We hold that the limitation period resumed running the day after the Michigan Supreme Court upheld the denial of Scarber's request for leave to appeal. AEDPA's limitation period begins to run after “the expiration of the time for seeking [direct review].” § 2244(d)(1)(A) (emphasis added). In contrast, it is tolled when “a properly filed application for State post-conviction or other collateral review ․ is pending.” § 2244(d)(2) (emphasis added). “The linguistic difference is not insignificant.” Lawrence v. Florida, 549 U.S. 327, 334, 127 S.Ct. 1079, 166 L.Ed.2d 924 (2007). Congress instructed that the limitation period commences only after “the time for seeking” direct review has expired. That language covers situations where a defendant may, but does not, petition for certiorari. Id. at 333. Such was the case here. Congress was less forgiving when it came to tolling during collateral review, requiring a “properly filed application” to be “pending” before the state court. Such was not the case here. If Scarber had resuscitated his petition by seeking reconsideration, the limitation period would have been tolled because an application for state review would still have been pending. See Sherwood v. Prelesnik, 579 F.3d 581, 587 (6th Cir.2009) (petitioner “actually filed a timely motion for reconsideration”). However, the AEDPA limitation period does not stop running for a petitioner who had the opportunity to, but did not, file a motion for reconsideration.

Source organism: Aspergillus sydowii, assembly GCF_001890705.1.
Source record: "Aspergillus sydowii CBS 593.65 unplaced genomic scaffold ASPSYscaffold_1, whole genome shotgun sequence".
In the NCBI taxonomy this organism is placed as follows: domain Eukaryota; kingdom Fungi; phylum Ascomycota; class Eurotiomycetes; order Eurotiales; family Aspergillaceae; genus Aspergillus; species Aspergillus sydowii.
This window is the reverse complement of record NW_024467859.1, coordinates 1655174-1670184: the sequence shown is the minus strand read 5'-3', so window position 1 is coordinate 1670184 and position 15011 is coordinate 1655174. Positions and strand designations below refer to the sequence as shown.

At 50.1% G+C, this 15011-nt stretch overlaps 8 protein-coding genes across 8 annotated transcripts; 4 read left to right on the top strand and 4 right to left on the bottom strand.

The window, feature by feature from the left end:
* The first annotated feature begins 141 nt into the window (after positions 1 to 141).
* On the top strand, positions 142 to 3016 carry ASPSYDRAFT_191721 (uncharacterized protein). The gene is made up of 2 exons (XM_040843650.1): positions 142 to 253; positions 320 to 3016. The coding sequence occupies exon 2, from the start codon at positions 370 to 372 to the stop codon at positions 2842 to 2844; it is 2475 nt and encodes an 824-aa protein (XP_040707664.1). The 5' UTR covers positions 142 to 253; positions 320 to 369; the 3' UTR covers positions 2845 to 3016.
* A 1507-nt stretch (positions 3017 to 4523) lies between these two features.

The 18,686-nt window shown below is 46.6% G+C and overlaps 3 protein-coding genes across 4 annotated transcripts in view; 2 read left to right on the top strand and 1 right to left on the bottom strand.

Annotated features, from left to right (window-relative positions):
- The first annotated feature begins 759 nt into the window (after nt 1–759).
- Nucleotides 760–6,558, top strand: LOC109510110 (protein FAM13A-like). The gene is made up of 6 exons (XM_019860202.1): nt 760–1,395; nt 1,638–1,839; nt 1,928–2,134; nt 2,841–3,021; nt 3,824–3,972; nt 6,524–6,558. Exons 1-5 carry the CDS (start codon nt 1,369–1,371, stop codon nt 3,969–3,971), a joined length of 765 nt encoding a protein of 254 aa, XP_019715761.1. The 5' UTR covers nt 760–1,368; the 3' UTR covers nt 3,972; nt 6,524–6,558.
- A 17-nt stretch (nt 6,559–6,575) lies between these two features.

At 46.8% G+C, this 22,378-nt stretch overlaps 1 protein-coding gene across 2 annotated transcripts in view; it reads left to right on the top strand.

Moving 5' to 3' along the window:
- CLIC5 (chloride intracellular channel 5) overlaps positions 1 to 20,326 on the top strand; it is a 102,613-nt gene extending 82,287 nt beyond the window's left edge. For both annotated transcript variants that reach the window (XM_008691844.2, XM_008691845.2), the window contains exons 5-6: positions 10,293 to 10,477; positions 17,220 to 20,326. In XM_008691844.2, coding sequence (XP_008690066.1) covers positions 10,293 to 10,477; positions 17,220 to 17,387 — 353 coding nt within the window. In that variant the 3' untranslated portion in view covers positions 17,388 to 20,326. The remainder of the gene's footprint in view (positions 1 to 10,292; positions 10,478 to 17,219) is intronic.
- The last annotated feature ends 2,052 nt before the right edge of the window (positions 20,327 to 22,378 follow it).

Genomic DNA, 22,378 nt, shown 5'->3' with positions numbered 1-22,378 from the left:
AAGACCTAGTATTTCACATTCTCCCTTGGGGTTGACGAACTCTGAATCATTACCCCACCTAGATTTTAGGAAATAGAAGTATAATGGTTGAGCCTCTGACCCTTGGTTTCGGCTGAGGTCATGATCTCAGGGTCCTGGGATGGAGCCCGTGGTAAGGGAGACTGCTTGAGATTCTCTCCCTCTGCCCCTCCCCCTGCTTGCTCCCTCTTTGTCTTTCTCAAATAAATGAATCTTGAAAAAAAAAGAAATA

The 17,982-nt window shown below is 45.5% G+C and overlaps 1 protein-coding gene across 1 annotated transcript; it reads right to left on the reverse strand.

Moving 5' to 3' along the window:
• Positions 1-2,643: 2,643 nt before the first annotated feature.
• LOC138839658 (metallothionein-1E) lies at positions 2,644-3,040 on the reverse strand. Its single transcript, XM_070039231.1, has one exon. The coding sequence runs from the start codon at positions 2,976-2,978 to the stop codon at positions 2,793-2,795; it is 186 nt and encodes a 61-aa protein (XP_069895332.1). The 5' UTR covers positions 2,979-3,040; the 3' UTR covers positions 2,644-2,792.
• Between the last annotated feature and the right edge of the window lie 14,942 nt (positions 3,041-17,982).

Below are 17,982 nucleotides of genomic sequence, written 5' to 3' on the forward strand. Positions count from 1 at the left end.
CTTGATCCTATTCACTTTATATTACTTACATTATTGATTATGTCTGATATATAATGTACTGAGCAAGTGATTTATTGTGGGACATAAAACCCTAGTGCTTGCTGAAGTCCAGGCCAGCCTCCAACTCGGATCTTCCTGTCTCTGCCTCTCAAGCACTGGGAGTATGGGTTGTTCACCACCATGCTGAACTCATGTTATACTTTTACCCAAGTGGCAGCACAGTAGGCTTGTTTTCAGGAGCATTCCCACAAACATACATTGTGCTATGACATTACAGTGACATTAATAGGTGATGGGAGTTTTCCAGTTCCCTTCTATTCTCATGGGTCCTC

We have in dicta and an unpublished order reached the opposite conclusion. See Martin v. Wilson, 110 F. App'x 488, 490 (6th Cir .2004); Abela v. Martin, 348 F.3d 164, 171–73 (6th Cir.2003) (en banc), overruled in part by Lawrence v. Florida, 549 U.S. 327, 127 S.Ct. 1079, 166 L.Ed.2d 924 (2007). Of course, neither dicta nor an unpublished decision is binding precedent. See United States v. Sanford, 476 F.3d 391, 396 (6th Cir.2007); Asmo v. Keane, Inc., 471 F.3d 588, 600 (6th Cir.2006). But more to the point, those rulings did not have the benefit of later Supreme Court opinions that provided additional clarity regarding the meaning of “pending” in § 2244(d)(2). In Evans v. Chavis, the Court reiterated its holding from Carey v. Saffold: a claim is “pending” during the time between an adverse lower-court determination and “the prisoner's filing of a notice of appeal,” but only if “the filing of the appeal is timely .” 546 U.S. 189, 191, 126 S.Ct. 846, 163 L.Ed.2d 684 (2006) (citing Carey, 536 U.S. 214, 122 S.Ct. 2134, 153 L.Ed.2d 260 (2002)). By negative implication, the period between an adverse lower-court decision and an untimely appeal does count toward the AEDPA limitation period. And by the same logic, if no timely petition for rehearing is filed, the limitation period runs from after the date when a state's highest court denies collateral relief. Just as “a state prisoner c[annot] toll the statute of limitations at will simply by filing untimely state postconviction petitions,” Pace v. DiGuglielmo, 544 U.S. 408, 413, 125 S.Ct. 1807, 161 L.Ed.2d 669 (2005), he cannot do so by sitting on his hands.